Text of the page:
CANBERRA, Australia – A planned tax on carbon gas emitting industries in Australia would be far below a recommended price that might have forced polluters to switch to greener technology, the government said Tuesday.
The still-undetermined starting tax, expected to be announced in July, would be "well south" of 40 Australian dollars (US$42) a metric ton (AU$44 a U.S. ton), Climate Change Minister Greg Combet said.
A consultant to the government described that amount as the tipping point where the tax would force power generators to switch from coal to cleaner gas technology, the Sydney Morning Herald reported.
"There are other views in the electricity-generating industry about what would happen at different price scenarios," Combet told reporters. The consultant's report will be made public Wednesday.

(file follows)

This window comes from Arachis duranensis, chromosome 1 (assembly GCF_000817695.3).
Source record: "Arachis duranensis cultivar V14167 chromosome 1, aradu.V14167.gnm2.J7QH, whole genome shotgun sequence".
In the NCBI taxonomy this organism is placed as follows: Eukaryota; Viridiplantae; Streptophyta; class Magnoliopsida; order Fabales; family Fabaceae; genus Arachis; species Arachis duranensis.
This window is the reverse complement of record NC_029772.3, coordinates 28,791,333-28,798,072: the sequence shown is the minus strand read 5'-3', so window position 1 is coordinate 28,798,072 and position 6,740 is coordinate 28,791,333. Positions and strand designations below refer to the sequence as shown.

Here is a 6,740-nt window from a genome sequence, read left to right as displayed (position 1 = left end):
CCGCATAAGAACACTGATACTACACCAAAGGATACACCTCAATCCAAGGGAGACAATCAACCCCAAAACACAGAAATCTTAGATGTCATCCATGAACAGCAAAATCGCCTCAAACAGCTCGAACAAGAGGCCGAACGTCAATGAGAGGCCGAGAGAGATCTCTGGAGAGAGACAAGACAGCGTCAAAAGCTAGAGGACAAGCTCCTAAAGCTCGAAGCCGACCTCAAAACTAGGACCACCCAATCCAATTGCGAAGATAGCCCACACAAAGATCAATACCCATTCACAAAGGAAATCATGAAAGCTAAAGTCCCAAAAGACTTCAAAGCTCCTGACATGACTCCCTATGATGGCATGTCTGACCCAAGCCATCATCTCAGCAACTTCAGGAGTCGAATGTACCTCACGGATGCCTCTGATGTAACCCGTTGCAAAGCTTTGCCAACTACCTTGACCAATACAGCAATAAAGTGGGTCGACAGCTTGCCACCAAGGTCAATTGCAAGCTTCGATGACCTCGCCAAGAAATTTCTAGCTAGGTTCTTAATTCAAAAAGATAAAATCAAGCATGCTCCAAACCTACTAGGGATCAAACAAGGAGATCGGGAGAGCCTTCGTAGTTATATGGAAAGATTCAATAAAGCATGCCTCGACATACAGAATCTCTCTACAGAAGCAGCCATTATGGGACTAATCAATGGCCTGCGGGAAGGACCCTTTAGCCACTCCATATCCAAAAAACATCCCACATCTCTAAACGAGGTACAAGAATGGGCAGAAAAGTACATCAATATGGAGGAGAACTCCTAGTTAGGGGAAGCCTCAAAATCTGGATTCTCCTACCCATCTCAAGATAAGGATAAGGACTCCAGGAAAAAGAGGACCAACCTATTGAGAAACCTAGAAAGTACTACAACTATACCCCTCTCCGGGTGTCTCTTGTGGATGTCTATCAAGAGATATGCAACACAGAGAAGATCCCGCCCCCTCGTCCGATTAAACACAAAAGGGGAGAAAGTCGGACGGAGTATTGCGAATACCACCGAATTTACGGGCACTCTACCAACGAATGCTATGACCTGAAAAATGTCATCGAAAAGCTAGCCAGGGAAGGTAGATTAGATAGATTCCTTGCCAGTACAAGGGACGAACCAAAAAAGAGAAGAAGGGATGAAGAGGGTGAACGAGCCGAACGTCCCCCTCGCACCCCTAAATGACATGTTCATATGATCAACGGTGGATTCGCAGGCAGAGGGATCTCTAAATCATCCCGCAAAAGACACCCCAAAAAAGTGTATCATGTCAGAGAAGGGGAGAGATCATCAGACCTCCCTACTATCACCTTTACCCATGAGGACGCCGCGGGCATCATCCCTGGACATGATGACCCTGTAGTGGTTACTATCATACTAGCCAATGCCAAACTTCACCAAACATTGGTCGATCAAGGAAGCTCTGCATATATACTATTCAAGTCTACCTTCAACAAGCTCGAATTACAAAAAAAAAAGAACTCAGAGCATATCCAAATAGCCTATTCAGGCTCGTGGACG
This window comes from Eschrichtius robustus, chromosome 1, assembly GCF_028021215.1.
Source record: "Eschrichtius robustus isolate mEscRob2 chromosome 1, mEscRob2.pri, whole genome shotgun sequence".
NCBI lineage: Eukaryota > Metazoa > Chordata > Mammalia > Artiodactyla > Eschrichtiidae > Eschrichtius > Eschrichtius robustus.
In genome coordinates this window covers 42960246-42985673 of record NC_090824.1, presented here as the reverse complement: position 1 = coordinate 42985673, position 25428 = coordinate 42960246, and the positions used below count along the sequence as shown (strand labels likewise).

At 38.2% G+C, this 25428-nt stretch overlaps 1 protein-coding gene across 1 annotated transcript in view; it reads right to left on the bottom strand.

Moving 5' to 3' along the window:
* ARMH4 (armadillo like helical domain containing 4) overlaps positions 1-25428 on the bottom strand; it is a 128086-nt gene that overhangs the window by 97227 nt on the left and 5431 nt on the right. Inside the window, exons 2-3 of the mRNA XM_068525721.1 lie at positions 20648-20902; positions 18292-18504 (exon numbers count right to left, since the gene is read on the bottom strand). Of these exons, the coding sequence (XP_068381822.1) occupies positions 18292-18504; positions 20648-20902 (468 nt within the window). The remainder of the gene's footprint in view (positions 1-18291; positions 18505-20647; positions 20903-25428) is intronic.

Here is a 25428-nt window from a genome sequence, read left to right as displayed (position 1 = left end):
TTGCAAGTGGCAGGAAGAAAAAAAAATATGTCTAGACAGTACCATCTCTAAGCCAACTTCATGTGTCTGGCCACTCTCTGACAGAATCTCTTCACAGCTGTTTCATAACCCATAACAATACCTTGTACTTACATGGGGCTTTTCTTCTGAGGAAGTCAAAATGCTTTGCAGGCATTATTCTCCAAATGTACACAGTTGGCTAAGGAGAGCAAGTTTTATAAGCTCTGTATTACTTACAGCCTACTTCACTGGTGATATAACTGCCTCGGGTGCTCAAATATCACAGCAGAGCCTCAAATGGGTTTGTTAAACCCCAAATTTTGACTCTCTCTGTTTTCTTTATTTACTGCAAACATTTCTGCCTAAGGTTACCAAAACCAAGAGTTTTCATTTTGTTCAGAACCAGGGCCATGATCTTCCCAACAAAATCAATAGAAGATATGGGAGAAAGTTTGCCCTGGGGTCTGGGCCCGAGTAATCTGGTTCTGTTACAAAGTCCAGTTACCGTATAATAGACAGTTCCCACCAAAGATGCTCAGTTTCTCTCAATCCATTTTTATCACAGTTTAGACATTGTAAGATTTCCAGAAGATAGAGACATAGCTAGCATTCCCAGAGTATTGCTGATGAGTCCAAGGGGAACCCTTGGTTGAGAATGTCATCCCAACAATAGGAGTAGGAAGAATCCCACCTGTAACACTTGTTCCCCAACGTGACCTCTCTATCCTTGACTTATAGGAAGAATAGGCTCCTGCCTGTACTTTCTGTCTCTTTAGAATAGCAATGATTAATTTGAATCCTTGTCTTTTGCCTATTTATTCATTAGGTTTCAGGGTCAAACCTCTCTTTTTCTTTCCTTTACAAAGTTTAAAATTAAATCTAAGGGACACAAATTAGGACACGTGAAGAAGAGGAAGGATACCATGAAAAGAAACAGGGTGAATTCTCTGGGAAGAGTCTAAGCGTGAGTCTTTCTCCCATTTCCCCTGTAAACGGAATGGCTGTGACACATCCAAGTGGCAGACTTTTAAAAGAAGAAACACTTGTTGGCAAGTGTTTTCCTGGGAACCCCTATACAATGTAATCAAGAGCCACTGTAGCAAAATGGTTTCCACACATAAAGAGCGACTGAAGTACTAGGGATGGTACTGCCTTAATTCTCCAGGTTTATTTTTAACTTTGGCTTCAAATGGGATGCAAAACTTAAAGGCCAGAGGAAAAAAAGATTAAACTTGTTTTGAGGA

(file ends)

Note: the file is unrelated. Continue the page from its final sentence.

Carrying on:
Australia is one of the world's worst greenhouse gas polluters per capita because it relies heavily on its abundant coal reserves for electricity.
Prime Minister Julia Gillard announced in February that a carbon tax will be applied to Australia's biggest industrial polluters from July 1, 2012.
Contentious details still undecided include the tax price and how much to compensate hard-hit industries and householders as they make the transition.
The carbon tax would be the main tool to meet the government's pledge to reduce Australia's greenhouse gas emissions by the year 2020 to at least by 5 percent below 2000 levels.
But Gillard's Labor Party does not hold a majority in either parliament chamber so will need the support of independents and the minor Greens party to make the tax a reality.
Australia and the United States had been the only industrialized countries to refuse to accept reduction targets on carbon emissions until the center-left Labor Party was elected in Australia in 2007. But Labor's attempts to pass such legislation have failed.
The main opposition party opposes the tax, arguing it would add to the cost of living for ordinary Australians.
The government says the revenue received from the tax will be paid back to low-income householders as compensation for the price rises.